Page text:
1) the definition
2) a word sum
3) two other word sums showing the base with other affixes
4) two words with related meanings
I learned much! The vast majority of the students spelled both words correctly, but the vast majority did not write an accurate word sum for that spelling. For some of my students the tendency is to divide words by syllables rather than bases and affixes. This makes for some random word sums as their hypothesis! Even though they have knowledge about certain prefixes and suffixes, they aren’t applying that yet on an automatic basis. I’m confident that as the investigations continue, and they talk about why they are making the choices they are making, that this will all come together.
Today we split into four groups. Two groups investigated <evaporation> ,and two groups investigated <condensation>. Rather quickly, both groups looking at <evaporation> found the base element to be <vapor>. We all found out that <e> is from the prefix <ex> which means out. That really helped with picturing evaporation! Students used their hands to describe the vapor moving in an outwards direction.
The suffixes <ise> and <ize> in the matrix for the base <vapor> reminded us of the books we read by Roald Dahl earlier in the year. As we read we collected spellings that were slightly different than what we were used to. We remembered the word <realise>, which we knew was a British English spelling rather than what we are used to – American English spelling.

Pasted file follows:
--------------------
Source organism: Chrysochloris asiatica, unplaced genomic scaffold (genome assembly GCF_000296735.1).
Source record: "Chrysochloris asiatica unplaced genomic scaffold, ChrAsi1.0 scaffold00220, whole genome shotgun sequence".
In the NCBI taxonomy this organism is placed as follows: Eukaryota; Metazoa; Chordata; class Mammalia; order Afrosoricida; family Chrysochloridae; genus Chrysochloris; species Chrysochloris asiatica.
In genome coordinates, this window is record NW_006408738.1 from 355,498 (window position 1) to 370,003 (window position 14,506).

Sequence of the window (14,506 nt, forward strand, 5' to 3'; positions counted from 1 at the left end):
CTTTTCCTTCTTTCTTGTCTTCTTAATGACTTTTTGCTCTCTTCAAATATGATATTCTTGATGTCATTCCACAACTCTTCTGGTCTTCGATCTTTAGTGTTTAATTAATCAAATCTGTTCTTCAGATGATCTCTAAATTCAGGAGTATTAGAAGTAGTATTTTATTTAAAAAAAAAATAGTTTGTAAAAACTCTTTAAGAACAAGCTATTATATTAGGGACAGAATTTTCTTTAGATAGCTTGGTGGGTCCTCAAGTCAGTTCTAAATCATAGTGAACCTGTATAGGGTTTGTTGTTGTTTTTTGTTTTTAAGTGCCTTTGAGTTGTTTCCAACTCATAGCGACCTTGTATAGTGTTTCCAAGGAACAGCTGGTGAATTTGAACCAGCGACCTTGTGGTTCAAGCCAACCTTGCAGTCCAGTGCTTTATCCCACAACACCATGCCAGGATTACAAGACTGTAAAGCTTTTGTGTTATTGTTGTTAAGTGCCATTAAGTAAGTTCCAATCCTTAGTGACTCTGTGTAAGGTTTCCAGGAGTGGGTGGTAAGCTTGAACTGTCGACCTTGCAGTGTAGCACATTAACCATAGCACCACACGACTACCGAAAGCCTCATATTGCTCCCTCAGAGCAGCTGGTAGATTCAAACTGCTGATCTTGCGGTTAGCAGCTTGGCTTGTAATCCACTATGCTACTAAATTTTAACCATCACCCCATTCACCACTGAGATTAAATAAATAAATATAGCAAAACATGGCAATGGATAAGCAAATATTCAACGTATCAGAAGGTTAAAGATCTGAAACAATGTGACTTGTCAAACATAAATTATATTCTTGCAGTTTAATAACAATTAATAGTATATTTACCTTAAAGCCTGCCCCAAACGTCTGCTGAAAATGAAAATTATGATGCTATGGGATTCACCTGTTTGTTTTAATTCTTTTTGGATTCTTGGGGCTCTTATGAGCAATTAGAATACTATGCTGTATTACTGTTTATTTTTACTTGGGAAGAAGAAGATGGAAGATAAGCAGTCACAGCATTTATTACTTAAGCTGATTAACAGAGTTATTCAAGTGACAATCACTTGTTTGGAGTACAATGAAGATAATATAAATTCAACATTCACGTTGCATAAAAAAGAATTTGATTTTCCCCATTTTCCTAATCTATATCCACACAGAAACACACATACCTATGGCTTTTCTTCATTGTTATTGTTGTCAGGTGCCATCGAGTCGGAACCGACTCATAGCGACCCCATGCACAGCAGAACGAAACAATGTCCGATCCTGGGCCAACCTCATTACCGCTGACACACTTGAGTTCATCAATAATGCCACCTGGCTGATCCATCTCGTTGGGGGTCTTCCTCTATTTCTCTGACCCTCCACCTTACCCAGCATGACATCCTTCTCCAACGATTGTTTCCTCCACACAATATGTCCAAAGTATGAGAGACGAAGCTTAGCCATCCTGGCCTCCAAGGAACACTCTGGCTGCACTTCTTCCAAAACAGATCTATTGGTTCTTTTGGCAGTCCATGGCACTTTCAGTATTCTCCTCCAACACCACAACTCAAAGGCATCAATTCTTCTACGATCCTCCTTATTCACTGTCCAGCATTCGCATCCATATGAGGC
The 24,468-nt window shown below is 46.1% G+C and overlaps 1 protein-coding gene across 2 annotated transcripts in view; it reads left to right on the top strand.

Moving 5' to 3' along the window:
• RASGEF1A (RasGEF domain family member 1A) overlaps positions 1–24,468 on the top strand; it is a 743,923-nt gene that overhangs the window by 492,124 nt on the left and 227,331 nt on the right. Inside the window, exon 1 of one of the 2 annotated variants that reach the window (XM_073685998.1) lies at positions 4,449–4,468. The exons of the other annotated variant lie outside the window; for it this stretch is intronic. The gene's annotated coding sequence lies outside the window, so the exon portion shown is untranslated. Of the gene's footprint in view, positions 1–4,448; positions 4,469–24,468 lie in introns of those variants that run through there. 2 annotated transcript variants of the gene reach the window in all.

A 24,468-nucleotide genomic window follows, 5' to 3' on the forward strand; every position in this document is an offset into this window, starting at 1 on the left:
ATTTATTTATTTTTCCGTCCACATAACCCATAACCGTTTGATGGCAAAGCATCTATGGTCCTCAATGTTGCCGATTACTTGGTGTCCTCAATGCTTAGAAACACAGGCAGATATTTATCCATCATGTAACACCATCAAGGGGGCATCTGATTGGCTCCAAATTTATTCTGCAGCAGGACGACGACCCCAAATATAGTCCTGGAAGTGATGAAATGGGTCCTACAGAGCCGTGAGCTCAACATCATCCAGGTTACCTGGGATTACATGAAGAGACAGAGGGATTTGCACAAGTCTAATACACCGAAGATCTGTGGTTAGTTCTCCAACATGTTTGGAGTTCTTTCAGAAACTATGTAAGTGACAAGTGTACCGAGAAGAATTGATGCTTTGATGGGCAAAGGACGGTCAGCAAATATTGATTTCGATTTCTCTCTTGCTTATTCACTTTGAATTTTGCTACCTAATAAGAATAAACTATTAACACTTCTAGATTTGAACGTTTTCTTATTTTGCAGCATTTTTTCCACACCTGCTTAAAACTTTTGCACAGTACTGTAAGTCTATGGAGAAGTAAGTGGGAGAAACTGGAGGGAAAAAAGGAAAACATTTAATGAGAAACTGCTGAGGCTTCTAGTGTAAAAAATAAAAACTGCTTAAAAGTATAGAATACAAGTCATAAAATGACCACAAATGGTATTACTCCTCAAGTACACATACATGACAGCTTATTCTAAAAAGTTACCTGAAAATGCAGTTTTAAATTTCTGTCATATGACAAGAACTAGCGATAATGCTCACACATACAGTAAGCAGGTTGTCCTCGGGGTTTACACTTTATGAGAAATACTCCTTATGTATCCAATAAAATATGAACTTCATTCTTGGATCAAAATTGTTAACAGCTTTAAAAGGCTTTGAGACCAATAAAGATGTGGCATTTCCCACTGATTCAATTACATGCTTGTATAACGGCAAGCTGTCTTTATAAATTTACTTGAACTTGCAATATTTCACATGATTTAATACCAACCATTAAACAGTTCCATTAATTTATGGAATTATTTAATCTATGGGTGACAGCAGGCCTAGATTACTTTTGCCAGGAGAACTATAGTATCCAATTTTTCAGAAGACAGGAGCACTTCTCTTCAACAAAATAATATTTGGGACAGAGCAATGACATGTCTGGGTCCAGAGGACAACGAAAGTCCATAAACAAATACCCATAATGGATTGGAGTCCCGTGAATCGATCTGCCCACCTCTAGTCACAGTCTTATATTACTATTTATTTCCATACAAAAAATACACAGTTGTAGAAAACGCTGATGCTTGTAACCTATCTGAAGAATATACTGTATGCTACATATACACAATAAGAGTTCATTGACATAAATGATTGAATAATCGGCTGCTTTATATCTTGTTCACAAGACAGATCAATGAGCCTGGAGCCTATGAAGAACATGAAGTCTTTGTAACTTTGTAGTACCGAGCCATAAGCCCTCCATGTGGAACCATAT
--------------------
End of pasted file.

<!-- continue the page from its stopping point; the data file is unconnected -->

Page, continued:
The two groups investigating the word <condensation> approached it quite differently. The first group began with a pretty accurate word sum hypothesis. Then they looked up <condensation> and <dense> to find out more. With prompting they added the meaning of the prefix to their understanding of the base.
The second group was trying all sorts of random letter combinations as part of their word sum hypotheses. At first it didn’t seem as if they had a plan, meaning a logical order for how to proceed with their investigation. When I asked if they had looked on their list of proven prefixes to see if anything matched what they were seeing in the word, things began to click.
As we continue our study of the Civil Rights Movement, interesting words keep popping up. So far we have looked at prejudice, segregation, and integration. During the research into those words, the words ‘apartheid’ and ‘discrimination’ surfaced. Intrigued, we began with the word ‘apartheid’. We read some information and recognized that there were some parallels to be drawn between the situation in South Africa from the late 1940’s to the 1990’s and the situation in the U.S. prior to the 1960’s. Then we wondered how the words ‘apartheid’ and ‘discrimination’ fit in with the other words (as far as meaning) that we have collected on the topic. It was time to investigate.
Two groups of students investigated the word ‘apartheid’. Here is what they found.
Three groups of students investigated the word ‘discrimination’. It was fascinating to listen to the hypotheses the students started with, and then the reasoning they used to alter them. It’s been pointed out to me by other orthographers that what I see happening while the students investigate and recap that investigation is the really worthwhile part of all this. I believe it.
While watching the following video, I thought of what the three groups found. Tomorrow each group will be asked to consider the following:
1) One of the groups found that ‘dis’ is a prefix and means away from. Can that be proven or disproven?
2) We know that ‘in’ is a prefix. Is it also a suffix? Check on WordSearcher for other words that end with ‘in’.
3) One group believes ‘ate’ and ‘ion’ are both suffixes in this word. Another group believes ‘at’ and ‘ion’ are the suffixes. How can we prove/disprove either of these?